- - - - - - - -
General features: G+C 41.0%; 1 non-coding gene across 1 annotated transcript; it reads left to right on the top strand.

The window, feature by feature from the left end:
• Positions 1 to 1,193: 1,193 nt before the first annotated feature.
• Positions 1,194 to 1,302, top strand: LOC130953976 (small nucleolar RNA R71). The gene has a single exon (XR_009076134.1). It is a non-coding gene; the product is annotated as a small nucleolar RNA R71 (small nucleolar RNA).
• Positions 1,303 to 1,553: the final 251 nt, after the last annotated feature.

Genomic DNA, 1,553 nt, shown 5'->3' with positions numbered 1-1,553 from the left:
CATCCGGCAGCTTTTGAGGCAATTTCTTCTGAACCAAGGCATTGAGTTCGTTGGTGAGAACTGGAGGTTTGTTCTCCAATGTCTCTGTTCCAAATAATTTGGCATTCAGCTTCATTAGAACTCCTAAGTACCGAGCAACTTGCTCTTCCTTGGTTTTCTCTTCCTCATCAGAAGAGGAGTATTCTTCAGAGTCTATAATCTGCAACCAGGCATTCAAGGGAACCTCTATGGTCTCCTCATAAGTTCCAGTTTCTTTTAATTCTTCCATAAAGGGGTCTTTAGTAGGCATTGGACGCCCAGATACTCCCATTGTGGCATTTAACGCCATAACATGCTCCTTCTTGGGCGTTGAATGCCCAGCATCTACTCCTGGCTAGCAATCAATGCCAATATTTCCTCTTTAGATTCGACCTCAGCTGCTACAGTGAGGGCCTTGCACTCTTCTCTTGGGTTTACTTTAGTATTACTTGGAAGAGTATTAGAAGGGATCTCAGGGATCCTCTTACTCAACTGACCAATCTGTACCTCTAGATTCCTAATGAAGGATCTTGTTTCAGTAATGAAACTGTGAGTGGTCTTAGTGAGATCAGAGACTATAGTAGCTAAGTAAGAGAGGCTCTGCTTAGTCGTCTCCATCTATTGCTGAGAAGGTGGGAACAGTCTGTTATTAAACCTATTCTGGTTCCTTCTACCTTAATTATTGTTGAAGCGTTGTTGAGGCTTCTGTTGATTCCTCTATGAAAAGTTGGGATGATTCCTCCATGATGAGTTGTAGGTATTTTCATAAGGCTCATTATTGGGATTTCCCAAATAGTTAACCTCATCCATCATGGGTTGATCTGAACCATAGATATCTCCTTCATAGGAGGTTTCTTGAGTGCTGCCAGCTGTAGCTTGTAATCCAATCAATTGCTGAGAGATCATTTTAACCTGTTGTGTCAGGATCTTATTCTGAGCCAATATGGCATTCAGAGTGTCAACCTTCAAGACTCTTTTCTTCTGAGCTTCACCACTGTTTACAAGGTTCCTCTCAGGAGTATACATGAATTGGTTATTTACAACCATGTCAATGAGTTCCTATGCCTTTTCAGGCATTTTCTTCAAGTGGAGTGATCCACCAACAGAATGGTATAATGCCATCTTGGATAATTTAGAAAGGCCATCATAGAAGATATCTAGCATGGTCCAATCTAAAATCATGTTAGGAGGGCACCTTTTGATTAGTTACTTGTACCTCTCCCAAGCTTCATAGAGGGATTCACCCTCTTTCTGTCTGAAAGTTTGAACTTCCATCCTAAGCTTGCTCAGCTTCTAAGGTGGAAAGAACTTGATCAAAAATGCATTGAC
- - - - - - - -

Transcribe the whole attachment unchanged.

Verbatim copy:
General features: G+C 41.0%; 1 non-coding gene across 1 annotated transcript; it reads left to right on the top strand.

The window, feature by feature from the left end:
• Positions 1 to 1,193: 1,193 nt before the first annotated feature.
• Positions 1,194 to 1,302, top strand: LOC130953976 (small nucleolar RNA R71). The gene has a single exon (XR_009076134.1). It is a non-coding gene; the product is annotated as a small nucleolar RNA R71 (small nucleolar RNA).
• Positions 1,303 to 1,553: the final 251 nt, after the last annotated feature.

Genomic DNA, 1,553 nt, shown 5'->3' with positions numbered 1-1,553 from the left:
CATCCGGCAGCTTTTGAGGCAATTTCTTCTGAACCAAGGCATTGAGTTCGTTGGTGAGAACTGGAGGTTTGTTCTCCAATGTCTCTGTTCCAAATAATTTGGCATTCAGCTTCATTAGAACTCCTAAGTACCGAGCAACTTGCTCTTCCTTGGTTTTCTCTTCCTCATCAGAAGAGGAGTATTCTTCAGAGTCTATAATCTGCAACCAGGCATTCAAGGGAACCTCTATGGTCTCCTCATAAGTTCCAGTTTCTTTTAATTCTTCCATAAAGGGGTCTTTAGTAGGCATTGGACGCCCAGATACTCCCATTGTGGCATTTAACGCCATAACATGCTCCTTCTTGGGCGTTGAATGCCCAGCATCTACTCCTGGCTAGCAATCAATGCCAATATTTCCTCTTTAGATTCGACCTCAGCTGCTACAGTGAGGGCCTTGCACTCTTCTCTTGGGTTTACTTTAGTATTACTTGGAAGAGTATTAGAAGGGATCTCAGGGATCCTCTTACTCAACTGACCAATCTGTACCTCTAGATTCCTAATGAAGGATCTTGTTTCAGTAATGAAACTGTGAGTGGTCTTAGTGAGATCAGAGACTATAGTAGCTAAGTAAGAGAGGCTCTGCTTAGTCGTCTCCATCTATTGCTGAGAAGGTGGGAACAGTCTGTTATTAAACCTATTCTGGTTCCTTCTACCTTAATTATTGTTGAAGCGTTGTTGAGGCTTCTGTTGATTCCTCTATGAAAAGTTGGGATGATTCCTCCATGATGAGTTGTAGGTATTTTCATAAGGCTCATTATTGGGATTTCCCAAATAGTTAACCTCATCCATCATGGGTTGATCTGAACCATAGATATCTCCTTCATAGGAGGTTTCTTGAGTGCTGCCAGCTGTAGCTTGTAATCCAATCAATTGCTGAGAGATCATTTTAACCTGTTGTGTCAGGATCTTATTCTGAGCCAATATGGCATTCAGAGTGTCAACCTTCAAGACTCTTTTCTTCTGAGCTTCACCACTGTTTACAAGGTTCCTCTCAGGAGTATACATGAATTGGTTATTTACAACCATGTCAATGAGTTCCTATGCCTTTTCAGGCATTTTCTTCAAGTGGAGTGATCCACCAACAGAATGGTATAATGCCATCTTGGATAATTTAGAAAGGCCATCATAGAAGATATCTAGCATGGTCCAATCTAAAATCATGTTAGGAGGGCACCTTTTGATTAGTTACTTGTACCTCTCCCAAGCTTCATAGAGGGATTCACCCTCTTTCTGTCTGAAAGTTTGAACTTCCATCCTAAGCTTGCTCAGCTTCTAAGGTGGAAAGAACTTGATCAAAAATGCATTGAC